A Summary of the Christian Faith has been appreciated by Christians since its original publication for its easy to use question and answer format, its clear organization, and its coverage of all the essentials of the Christian faith.
"A decade has fully passed since the outbreak of the eventful controversy which has divided the Lutherans of North America into two camps. Dr. Walther showed already in the years of 1864—70, a leaning to the Calvinistic doctrines… The controversy itself broke out first in the year 1872, when Lehre und Wehre, the organ of the Missourians, (p.
“[Missouri’s] new doctrine would have us believe that there is saving grace only for the few embraced in God’s purpose of election.”
“We shall, by the grace of God, be neither enticed nor driven into such folly, but shall abide by the old and well established doctrine of the Church, that God desires with equal sincerity the salvation of all men, and that He saves, and has elected unto salvation, all those who do not obstinately resist the saving work of the Spirit.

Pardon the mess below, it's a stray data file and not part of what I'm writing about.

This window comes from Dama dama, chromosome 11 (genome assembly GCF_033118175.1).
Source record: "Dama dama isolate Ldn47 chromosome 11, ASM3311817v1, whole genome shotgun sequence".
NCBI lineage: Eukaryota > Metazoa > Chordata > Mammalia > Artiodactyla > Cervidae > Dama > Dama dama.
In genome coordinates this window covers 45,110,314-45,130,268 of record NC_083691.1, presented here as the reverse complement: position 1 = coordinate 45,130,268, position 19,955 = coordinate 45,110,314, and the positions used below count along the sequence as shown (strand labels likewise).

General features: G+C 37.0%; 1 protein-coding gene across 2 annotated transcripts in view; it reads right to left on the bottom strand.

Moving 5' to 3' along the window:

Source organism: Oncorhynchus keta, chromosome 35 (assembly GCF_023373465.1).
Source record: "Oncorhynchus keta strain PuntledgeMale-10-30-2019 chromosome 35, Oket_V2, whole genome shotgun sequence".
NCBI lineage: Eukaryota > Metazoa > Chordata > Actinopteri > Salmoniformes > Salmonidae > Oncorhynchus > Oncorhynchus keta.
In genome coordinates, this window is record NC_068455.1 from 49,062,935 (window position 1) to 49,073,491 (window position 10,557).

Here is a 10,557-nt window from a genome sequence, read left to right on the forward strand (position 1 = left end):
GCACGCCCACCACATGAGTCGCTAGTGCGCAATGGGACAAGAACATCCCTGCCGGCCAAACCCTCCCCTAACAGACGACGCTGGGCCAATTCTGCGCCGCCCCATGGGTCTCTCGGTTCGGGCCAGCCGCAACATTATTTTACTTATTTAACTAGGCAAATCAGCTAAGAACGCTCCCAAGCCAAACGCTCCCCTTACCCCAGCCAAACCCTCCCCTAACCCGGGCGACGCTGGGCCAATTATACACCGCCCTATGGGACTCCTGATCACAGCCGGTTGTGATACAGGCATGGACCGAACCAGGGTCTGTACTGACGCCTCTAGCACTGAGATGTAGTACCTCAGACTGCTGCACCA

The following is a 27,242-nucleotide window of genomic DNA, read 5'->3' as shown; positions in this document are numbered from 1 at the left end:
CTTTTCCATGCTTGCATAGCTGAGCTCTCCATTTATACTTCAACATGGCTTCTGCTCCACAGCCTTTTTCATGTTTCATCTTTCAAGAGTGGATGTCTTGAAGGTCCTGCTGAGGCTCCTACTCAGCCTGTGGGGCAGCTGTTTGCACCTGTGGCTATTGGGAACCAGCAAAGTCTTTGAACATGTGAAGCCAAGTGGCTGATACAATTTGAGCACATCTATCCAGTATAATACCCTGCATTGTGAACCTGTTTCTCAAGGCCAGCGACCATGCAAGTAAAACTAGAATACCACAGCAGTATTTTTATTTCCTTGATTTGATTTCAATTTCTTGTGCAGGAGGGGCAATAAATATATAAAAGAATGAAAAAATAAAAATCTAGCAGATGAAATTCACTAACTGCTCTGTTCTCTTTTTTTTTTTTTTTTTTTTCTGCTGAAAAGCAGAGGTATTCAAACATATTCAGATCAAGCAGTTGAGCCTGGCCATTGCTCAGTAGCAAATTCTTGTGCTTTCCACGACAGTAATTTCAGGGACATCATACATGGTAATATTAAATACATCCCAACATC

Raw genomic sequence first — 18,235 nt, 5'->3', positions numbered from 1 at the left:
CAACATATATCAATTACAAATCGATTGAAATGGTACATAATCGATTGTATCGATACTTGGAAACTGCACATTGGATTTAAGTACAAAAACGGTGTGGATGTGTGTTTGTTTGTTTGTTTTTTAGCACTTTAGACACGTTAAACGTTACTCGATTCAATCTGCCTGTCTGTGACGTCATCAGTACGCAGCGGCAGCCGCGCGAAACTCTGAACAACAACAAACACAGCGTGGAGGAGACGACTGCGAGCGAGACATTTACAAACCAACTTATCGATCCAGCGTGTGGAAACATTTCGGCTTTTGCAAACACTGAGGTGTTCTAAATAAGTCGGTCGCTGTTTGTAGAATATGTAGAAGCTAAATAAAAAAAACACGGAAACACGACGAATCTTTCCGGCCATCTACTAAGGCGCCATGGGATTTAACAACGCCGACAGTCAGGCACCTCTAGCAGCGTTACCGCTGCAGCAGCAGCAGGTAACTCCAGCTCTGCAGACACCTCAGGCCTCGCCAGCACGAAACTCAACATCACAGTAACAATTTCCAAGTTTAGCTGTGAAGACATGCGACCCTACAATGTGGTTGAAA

Justified and saved by grace alone, for Christ’s sake, through faith — that is the kernel of the whole Gospel. This is the fundamental article of the Christian faith and upholds the entire system of Christian doctrine as well as the church itself.
“On November 16, 1881, 12 pastors and teachers, 4 representatives of congregations, and 9 guests met at Blue Island, Illinois to discuss the new doctrine of predestination the Missouri Synod had begun to teach at that time.
“This article [justification by faith] is, as it were, the fortress and chief bulwark of the whole Christian doctrine and religion. If this article remains inviolate, the perversions of the other articles will cease of themselves.
Towards the end of his life, C. F. W. Walther brought forth a teaching of election which many Missouri and other American Lutherans could not reconcile with the Scriptures or the Lutheran Confessions.
“How much the Bible makes of faith! How little, comparatively, of election! Everywhere Christ insisted on faith and belief, while scarcely more than half a dozen times does He refer to “the elect,” and almost always in passages whose interpretation is more or less difficult.